At the end of summer 2016, I was sure of the fact that I wanted my Final Major Project to be personal, and reflecting my own journey of self-discovery. I scribbled the above note about some pivotal moments in my life that have made me, me. The reason I did this is because, I didn’t just want whatever I made to lack depth, I knew I’d have to search within myself for purpose and meaning. So there you have it: the beginning of ‘The Layers’.
Inspired by Joseph Campbell: ‘The Power of Myth’:
“The first part of any initiation must deal with the death of the old self and resurrection of the New”
Andie’s interior life (from birth until present day):
Andie had always felt like an outsider, she never fit in. She took drugs recreationally and rebelled until she left college. When she left, she distanced herself from her old ways, determined to change, live a healthy and secure life, but she’ struggling and likely to slip into her old ways.
Field, S. (2008). The screenwriter’s workbook. 1st ed. New York: Dell Publishing, p.46.
The office scene was filmed in J Block in university; where the graphic and illustration spaces are located. We filmed on the weekend and booked the space to film in, because otherwise on a weekday the area is very busy with staff and students as it’s part of the walkway.
Above: J Block graphic and illustration area
Adella was responsible for dressing the location. We wanted to make it look as realistic as possible. The theme for the first day of the office scene was Valentine’s Day. The reason for this had two intentions: Firstly to make the red colours stand out, and secondly to be ironic (because this office place is not one you would associate with love).
Above: Valentine’s Day theme in the office
The second day in the office had much paler blues. It’s visually less busy as well; as there are less workers in the office, and there are less objects. Also, Andie is wearing a pale blue shirt, so we wanted to make this the focal point. As I have mentioned previously, colours are an integral part of the film. Throughout the film, the colours that Andie and Alison represent the power balance. So at the beginning when Alison is wearing bright red, it signals that she’s the more dominant and overwhelming character. As the film goes on, Alison’s control over Andie weakens, signalled by her colours standing out less. In turn, Andie’s colours become lighter, to show that she herself is becoming lighter and freer.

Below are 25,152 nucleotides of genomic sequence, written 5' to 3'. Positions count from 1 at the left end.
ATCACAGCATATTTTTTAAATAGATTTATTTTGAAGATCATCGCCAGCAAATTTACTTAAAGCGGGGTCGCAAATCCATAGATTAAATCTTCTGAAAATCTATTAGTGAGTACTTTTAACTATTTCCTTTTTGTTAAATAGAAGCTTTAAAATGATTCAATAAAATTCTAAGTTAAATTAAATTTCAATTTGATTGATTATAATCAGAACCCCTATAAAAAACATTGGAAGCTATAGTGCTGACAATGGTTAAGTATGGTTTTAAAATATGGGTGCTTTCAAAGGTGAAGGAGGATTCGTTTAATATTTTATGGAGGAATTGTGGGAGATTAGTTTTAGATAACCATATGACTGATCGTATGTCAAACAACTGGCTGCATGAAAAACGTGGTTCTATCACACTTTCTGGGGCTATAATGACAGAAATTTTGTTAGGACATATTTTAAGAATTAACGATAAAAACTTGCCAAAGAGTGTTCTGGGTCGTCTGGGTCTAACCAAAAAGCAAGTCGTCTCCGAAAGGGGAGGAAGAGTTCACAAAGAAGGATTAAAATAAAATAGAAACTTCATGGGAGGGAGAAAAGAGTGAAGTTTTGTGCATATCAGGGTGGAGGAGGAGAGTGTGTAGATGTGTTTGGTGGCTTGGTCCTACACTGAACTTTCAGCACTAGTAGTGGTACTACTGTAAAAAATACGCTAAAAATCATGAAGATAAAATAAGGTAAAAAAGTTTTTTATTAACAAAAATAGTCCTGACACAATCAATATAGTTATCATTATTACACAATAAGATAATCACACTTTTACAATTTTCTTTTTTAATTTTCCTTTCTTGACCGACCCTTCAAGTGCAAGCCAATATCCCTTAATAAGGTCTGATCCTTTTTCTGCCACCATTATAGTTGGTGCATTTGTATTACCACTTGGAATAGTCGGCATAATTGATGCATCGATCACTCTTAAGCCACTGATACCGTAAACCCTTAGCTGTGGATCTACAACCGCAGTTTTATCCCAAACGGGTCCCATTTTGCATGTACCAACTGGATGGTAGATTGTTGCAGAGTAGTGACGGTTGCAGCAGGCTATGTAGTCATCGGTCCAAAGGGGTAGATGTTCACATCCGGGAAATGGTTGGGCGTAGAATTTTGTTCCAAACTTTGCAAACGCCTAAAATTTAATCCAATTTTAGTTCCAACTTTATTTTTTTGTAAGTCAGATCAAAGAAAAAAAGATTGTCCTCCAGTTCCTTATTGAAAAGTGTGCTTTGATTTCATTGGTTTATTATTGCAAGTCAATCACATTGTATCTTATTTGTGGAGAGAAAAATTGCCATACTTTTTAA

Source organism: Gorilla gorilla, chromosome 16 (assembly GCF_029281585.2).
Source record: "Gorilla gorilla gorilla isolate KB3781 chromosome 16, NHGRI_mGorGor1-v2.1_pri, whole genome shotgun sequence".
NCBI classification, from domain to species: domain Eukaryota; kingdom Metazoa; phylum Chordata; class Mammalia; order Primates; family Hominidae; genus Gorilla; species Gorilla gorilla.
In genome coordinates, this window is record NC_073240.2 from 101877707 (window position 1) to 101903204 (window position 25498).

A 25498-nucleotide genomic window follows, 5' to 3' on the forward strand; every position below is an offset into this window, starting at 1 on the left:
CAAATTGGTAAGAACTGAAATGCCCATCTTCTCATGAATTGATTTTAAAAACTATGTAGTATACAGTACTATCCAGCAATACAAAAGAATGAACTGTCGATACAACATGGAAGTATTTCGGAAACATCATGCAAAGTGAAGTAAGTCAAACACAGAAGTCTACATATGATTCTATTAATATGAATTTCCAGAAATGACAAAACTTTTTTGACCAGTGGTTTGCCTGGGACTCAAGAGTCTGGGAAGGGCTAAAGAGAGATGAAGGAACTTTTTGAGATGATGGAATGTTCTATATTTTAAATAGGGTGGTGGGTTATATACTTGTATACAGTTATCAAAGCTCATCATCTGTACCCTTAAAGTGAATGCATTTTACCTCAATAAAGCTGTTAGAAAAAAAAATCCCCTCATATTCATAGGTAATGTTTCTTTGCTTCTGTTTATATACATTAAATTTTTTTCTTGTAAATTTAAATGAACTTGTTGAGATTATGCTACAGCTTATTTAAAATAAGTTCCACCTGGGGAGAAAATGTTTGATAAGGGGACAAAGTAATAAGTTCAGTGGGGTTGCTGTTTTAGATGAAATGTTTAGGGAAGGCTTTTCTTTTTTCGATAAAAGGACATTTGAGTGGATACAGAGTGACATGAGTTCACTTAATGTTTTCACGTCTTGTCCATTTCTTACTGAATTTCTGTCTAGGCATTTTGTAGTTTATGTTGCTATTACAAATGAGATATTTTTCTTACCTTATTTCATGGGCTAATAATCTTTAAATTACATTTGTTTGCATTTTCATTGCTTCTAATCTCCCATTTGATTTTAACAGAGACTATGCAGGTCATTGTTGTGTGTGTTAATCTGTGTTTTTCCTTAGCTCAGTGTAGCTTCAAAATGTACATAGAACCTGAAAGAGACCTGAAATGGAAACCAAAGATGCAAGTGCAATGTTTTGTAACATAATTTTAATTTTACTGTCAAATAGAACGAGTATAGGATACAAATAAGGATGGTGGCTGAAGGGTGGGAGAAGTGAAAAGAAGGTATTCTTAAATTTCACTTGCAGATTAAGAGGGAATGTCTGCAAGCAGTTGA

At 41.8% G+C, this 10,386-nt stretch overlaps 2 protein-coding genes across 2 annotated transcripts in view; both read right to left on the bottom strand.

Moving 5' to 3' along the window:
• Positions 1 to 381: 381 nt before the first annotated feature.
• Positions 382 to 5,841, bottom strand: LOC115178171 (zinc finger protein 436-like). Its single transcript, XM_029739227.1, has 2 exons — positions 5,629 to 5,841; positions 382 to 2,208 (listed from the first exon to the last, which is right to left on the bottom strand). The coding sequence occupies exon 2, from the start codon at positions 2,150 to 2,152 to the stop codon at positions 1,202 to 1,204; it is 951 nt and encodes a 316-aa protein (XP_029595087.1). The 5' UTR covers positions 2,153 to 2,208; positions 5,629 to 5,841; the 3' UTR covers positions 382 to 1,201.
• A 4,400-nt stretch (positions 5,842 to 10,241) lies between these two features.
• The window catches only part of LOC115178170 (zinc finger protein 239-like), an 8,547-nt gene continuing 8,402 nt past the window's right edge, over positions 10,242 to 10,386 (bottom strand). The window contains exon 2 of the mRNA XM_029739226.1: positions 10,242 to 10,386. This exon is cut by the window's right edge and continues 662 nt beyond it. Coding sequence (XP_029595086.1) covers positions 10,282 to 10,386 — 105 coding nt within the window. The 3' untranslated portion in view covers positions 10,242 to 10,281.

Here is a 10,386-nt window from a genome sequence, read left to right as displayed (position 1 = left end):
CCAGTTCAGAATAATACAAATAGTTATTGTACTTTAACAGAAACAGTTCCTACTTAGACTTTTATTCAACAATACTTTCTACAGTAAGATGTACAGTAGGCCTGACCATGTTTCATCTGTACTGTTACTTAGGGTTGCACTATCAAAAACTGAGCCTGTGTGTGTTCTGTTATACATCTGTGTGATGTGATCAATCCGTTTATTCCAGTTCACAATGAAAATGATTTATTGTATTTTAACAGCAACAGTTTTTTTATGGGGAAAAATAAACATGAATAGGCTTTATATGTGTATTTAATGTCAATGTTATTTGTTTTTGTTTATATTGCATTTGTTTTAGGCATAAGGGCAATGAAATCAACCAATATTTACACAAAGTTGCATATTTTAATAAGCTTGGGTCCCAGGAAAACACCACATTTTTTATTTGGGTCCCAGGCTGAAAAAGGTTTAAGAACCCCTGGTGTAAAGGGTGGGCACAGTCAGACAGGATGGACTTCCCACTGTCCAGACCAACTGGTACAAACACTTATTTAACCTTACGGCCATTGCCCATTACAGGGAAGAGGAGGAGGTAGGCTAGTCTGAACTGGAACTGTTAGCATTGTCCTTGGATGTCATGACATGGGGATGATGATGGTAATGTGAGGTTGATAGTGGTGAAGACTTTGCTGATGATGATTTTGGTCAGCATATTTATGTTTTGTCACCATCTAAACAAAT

Above: Day 2 of the office
Another theory of Depression is Julian Rotter’s (1975) concept of locus of control. This refers to the self-belief that you can can affect and alter your situation, which means Rotter terms someone with an internal locus of control and a high sense of self-efficacy. An external locus of control occurs, when people don’t feel in control of their situation and they have a low sense of self-efficacy. Rotter has observed that people with Depression usually have an external locus of control and a low sense of self-esteem.
Rotter, Julian. “Some Problems And Misconceptions Related To The Construct Of Internal Versus External Control Of Reinforcement.”. Journal of Consulting and Clinical Psychology. N.p., 1975. Web. 9 May 2017.
Looking back an old project I did, for the Scriptwriting module in the 2nd year of uni:
My story was about a depressed woman called Hannah who goes on a date because she feels pressured to by her Mother who is concerned that her biological clock is ticking. However, the end of the date is a turning point for Hannah, who decides she deserves to be respected and worthy. So she leaves the date, and she realises that she can craft happiness and discover purpose on her own.
My real intention for the piece was to illustrate that someone’s mental health status or lack of relationship at a certain age doesn’t define them as a person.